Why does this matter for an autism sports or fitness program? It matters for two very important reasons.

1.     Behavior

2.     Function

When I say behavior, people generally think of “bad” behavior or misbehaving. That’s not what I necessarily mean. If you are doing sports/fitness with clients with ND, a challenge that you will most likely face is them completing tasks the way you ask. Sometimes that’s due to being off task, not understanding what your expectations are, or having difficulty communicating their wants and needs. This can sometimes be seen as “not listening” or “struggling with following directions”. Whatever the case may be, behavior of your client is something a trainer, coach, educator, whomever is working with this person is something they will have to deal with. Especially if you’re working with kids!

 

Understanding why a kid ( I say kid a lot because I work mostly with kids) is behaving the way they are behaving is incredibly beneficial to the instructor and more so the client. Look at it this way. If you ask a client to do something and they don’t do it most people’s first inclination is that the client made a choice. If you ask a kid to pick up a med ball and they run through the gym into the corner, what would your reaction be? Most people it would be to re-direct and use what skills they have in their tool belt to get that kid back to the activity that was chosen for them.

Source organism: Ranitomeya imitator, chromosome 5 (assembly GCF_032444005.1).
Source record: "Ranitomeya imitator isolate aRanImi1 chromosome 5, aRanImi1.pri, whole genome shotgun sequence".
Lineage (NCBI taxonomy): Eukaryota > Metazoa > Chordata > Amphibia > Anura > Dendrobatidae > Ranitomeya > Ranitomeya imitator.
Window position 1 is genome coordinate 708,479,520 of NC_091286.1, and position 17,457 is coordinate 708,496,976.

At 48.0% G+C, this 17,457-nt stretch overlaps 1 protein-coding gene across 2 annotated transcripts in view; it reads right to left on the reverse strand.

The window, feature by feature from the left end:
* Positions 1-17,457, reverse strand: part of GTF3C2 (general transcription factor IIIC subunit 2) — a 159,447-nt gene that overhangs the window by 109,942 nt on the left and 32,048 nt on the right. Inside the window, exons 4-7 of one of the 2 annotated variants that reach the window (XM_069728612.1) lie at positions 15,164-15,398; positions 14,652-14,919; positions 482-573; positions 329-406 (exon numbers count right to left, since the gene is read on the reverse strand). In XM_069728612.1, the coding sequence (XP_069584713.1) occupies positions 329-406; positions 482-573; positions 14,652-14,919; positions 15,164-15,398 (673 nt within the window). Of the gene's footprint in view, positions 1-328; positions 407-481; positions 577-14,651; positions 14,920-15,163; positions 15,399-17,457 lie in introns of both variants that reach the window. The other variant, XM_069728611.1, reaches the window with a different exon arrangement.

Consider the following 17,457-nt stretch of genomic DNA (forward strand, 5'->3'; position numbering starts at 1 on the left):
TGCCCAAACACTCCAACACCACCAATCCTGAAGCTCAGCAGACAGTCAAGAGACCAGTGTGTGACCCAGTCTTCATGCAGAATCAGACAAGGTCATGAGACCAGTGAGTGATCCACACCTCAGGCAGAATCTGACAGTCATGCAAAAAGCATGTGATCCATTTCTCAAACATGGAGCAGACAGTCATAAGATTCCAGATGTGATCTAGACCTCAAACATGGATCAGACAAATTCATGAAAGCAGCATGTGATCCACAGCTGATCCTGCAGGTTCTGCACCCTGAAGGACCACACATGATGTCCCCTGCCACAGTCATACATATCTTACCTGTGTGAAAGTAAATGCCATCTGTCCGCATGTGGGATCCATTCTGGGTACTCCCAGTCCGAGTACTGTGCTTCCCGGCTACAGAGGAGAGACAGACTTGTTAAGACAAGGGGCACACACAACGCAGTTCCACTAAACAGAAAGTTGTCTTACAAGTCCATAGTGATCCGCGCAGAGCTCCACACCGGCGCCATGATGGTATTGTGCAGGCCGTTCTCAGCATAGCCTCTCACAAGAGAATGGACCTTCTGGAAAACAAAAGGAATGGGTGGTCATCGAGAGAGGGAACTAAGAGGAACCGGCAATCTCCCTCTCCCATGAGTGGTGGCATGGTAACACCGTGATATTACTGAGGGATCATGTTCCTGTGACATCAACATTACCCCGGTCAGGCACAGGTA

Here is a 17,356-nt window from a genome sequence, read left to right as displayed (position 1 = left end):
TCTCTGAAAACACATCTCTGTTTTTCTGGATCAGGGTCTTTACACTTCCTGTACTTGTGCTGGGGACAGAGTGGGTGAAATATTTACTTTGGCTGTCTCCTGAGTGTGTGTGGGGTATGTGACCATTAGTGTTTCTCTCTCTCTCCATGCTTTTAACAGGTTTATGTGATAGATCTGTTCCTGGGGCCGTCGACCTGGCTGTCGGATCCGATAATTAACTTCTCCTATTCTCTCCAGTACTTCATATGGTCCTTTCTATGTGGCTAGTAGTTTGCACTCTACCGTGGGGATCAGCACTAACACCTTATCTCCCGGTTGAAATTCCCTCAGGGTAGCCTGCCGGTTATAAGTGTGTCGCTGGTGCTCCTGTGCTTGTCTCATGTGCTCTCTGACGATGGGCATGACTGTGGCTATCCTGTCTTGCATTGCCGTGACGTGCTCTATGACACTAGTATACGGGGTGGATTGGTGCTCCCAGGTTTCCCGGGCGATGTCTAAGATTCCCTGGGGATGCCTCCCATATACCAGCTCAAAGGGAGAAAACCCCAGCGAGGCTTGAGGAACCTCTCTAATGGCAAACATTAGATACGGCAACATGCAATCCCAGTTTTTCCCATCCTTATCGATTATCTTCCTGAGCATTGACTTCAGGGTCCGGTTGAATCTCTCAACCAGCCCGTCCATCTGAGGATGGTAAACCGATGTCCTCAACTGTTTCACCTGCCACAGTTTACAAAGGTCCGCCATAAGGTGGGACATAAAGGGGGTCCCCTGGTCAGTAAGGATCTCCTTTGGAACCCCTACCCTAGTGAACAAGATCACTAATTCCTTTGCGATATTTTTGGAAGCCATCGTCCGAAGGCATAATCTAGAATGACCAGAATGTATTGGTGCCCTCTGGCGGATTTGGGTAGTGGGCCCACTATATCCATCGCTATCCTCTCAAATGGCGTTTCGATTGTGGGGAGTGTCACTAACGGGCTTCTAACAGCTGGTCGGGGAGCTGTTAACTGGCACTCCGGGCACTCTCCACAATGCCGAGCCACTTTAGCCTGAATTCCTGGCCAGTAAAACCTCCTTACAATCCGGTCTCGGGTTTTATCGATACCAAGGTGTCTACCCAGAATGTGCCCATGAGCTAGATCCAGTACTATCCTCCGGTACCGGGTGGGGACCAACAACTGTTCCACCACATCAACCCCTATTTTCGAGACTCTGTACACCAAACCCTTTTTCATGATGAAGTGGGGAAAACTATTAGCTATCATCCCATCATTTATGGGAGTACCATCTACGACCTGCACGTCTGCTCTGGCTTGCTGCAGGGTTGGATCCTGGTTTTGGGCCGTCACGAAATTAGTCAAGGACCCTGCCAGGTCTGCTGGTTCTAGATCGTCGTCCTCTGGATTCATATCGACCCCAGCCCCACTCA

What if there was a kid in a wheelchair and you asked them to get up some steps and they did not? Would you re-direct them? Would you hold them accountable? Probably not. You would find a way to modify what you’re asking them and accommodate them to fit their need. Meaning provide a ramp or find another way around. Either way your approach is waaaaaay different!

 

Let’s go back to the med ball kid. You asked him/her to pick up the med ball and they didn’t. They ran. What if in that moment they could not deal with sensory input in the room or how their skin felt at that moment? Or they didn’t know how to motor plan what you asked them to do? Any of these things could put a person in fight, flight, or freeze. Meaning they cannot complete that task in that moment. Their wheelchair could be on the inside and we just can’t see it. How would your approach be if you could see their difficulty? If you understood? Automatically your demeanor is different. You have more patience, and you would give that client a bit more grace to complete the action you’re asking. Understanding someone is sometimes enough and can be the difference between a client engaging and having a meaningful and productive session, and not. I’m not saying to not re-direct the kid and/or hold them accountable. I’m saying to consider that the client CAN’T do what you asked in the moment. Not that they WON’T.